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A Trench Coat in Buffalo

Twenty-odd years ago, I traveled with Sister #4, from near Toronto, to visit Sister #2 who lives in Ohio. She brought along her one-year-old son, and my seven-year-old daughter came with me. I drove.

I recall nothing about the visit until the return trip, when we were approaching  Buffalo, NY and the Peace Bridge to Canada.

“Why don’t you stop for some cheap gas before we cross the border?” #4 wanted to know.

That didn’t sound like a bad plan, but it was long before GPS or smart phones and I knew I’d get lost if I turned off the I-90.

“I’ve gone to a station not far from here,” she told me. “I’ll give you directions.”

I took the exit she pointed out, but each turn seemed to take us deeper into a section of Buffalo that I’d only seen on the Channel 4 news. Although Cheektowaga and Tonawanda seemed to have continual car accidents and perpetual fires, downtown Buffalo is where the crimes happened, and we were getting deep  into a shady-looking part of the city. Continue reading “A Trench Coat in Buffalo”

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MS and Soaring With Eagles

SoaringHave you ever had a serendipitous moment? I’d like to tell you about one I had recently, and although it may not be the correct use of the word in its strictest sense, please indulge me.

A couple of days ago I headed to a town twenty minutes from the one where I usually do errands. My trip was actually planned around a priority mission — picking up the most recent season of Downton Abbey from my sister. I’d planned to go home right after that but I needed to pick up a few groceries, so I headed into the nearest store.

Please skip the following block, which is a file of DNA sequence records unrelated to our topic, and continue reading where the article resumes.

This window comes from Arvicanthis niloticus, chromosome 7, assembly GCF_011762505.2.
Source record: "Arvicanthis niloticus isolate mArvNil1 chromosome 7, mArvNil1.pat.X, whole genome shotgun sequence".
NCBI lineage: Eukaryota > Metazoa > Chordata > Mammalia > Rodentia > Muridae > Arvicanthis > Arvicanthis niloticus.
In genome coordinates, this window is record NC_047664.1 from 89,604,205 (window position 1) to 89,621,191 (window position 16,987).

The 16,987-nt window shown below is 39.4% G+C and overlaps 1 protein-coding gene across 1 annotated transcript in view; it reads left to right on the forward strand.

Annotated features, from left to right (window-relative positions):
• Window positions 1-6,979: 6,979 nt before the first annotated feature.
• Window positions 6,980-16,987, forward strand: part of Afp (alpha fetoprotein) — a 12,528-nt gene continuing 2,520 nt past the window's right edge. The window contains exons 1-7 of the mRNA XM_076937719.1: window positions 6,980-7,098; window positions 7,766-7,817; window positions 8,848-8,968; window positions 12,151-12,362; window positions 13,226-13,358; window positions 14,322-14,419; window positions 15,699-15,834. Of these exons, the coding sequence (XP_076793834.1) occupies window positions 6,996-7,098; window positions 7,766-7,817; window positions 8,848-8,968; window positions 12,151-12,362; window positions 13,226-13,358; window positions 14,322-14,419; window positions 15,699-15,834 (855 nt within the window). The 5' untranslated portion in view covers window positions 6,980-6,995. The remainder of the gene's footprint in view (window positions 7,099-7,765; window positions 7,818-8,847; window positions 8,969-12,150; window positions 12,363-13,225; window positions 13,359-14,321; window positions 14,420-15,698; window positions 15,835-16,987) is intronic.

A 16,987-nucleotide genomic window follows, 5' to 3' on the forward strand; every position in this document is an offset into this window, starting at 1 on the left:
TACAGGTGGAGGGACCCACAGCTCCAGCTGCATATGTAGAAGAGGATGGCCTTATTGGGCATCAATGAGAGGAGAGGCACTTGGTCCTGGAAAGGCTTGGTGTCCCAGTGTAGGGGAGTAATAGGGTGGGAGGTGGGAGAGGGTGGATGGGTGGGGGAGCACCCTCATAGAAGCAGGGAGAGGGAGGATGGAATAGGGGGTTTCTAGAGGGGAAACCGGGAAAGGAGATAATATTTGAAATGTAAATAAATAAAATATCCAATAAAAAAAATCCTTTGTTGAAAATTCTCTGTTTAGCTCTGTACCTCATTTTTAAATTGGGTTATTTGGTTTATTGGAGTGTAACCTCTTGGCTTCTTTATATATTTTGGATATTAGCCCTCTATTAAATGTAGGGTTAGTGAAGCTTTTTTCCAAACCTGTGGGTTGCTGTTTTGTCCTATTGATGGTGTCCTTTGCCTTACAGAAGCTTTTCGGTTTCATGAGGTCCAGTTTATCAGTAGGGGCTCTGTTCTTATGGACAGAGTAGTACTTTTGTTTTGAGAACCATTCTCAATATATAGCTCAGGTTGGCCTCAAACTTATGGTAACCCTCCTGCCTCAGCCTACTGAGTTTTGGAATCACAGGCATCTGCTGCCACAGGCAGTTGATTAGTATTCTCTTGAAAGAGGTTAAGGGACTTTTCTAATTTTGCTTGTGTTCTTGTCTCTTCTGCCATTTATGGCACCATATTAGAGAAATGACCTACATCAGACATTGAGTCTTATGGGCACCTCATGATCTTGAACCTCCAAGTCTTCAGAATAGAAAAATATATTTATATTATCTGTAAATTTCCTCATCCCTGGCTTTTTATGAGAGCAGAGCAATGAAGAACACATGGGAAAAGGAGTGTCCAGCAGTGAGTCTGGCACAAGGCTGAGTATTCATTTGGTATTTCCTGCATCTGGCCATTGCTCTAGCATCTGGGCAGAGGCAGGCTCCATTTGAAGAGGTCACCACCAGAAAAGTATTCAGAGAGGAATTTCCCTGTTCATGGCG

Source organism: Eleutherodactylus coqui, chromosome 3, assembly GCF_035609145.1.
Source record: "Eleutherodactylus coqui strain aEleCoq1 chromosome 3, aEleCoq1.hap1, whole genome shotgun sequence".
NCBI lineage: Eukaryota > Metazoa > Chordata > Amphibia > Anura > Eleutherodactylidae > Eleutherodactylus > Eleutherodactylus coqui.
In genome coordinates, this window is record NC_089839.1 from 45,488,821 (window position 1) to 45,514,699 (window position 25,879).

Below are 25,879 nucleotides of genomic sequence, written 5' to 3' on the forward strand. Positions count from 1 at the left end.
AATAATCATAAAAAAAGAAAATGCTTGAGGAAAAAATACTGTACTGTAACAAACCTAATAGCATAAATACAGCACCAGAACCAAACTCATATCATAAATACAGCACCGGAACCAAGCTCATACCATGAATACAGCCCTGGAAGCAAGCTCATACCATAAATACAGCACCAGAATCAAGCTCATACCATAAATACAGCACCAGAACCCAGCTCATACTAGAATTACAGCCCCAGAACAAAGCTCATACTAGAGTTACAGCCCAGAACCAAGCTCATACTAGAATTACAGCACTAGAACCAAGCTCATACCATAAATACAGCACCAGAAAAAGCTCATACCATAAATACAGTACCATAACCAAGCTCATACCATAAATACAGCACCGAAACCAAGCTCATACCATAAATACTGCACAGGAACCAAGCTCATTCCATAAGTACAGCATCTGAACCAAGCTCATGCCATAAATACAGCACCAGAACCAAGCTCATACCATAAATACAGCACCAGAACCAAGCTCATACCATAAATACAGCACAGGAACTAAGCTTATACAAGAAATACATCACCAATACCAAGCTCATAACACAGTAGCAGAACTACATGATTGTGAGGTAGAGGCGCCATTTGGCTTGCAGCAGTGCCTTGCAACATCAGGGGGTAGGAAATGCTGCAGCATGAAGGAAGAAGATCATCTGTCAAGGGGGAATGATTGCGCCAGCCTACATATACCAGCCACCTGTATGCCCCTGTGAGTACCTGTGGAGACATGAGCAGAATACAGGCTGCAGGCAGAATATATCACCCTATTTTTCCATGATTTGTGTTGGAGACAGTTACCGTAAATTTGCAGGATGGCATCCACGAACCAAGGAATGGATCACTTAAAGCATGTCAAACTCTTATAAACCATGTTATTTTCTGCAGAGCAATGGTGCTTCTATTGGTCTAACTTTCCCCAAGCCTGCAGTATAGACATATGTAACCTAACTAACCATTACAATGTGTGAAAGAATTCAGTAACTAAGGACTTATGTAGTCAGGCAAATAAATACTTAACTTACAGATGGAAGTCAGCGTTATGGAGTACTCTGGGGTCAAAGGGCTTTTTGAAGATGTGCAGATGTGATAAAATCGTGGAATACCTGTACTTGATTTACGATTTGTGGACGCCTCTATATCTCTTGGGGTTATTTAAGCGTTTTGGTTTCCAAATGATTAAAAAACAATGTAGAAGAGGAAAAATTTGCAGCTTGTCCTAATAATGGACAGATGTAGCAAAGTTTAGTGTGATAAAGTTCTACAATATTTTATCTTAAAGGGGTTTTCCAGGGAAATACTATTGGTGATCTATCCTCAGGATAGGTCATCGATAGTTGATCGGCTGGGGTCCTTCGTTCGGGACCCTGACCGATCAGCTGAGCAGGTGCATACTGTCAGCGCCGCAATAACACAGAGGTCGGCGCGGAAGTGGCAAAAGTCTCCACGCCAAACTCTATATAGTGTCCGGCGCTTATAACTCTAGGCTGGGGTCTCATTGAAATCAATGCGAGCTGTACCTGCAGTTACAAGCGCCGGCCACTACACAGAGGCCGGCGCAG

I used to live in this town and I still have a lot of friends there, so I suppose it’s not too surprising that I ran into someone I know. This friend and I go way back. For many years he and his wife were part of the same circle we were, and our boys used to get together for play dates. But then, as our kids grew and our lives changed, we saw less and less of each other. That meant it was a real pleasure to meet in the store and catch up.

When we finished our visit we each carried on with shopping, he on his scooter, pulling the grocery cart behind, and me toting my cloth bags with the few things I’d gone to pick up. When I arrived at the checkout ten minutes later I loaded my groceries onto the belt and looked up. There was my friend bagging groceries at the other end, so we fell to chatting again.

“Because I use a scooter, you wouldn’t believe how many people try to help me with this,” he said, his smile broad. “I guess they think I can’t do it myself.” He turned toward his cart and pointed into a bag, a wry smile on his face. “See? I can even pack the eggs so they don’t break.”

I had to laugh. “It doesn’t matter whether you’re sitting down or standing up,” I commented. “We all like things done our own way. Besides, you look perfectly capable to me!”

Then, after our groceries were bagged, I put my foot in it.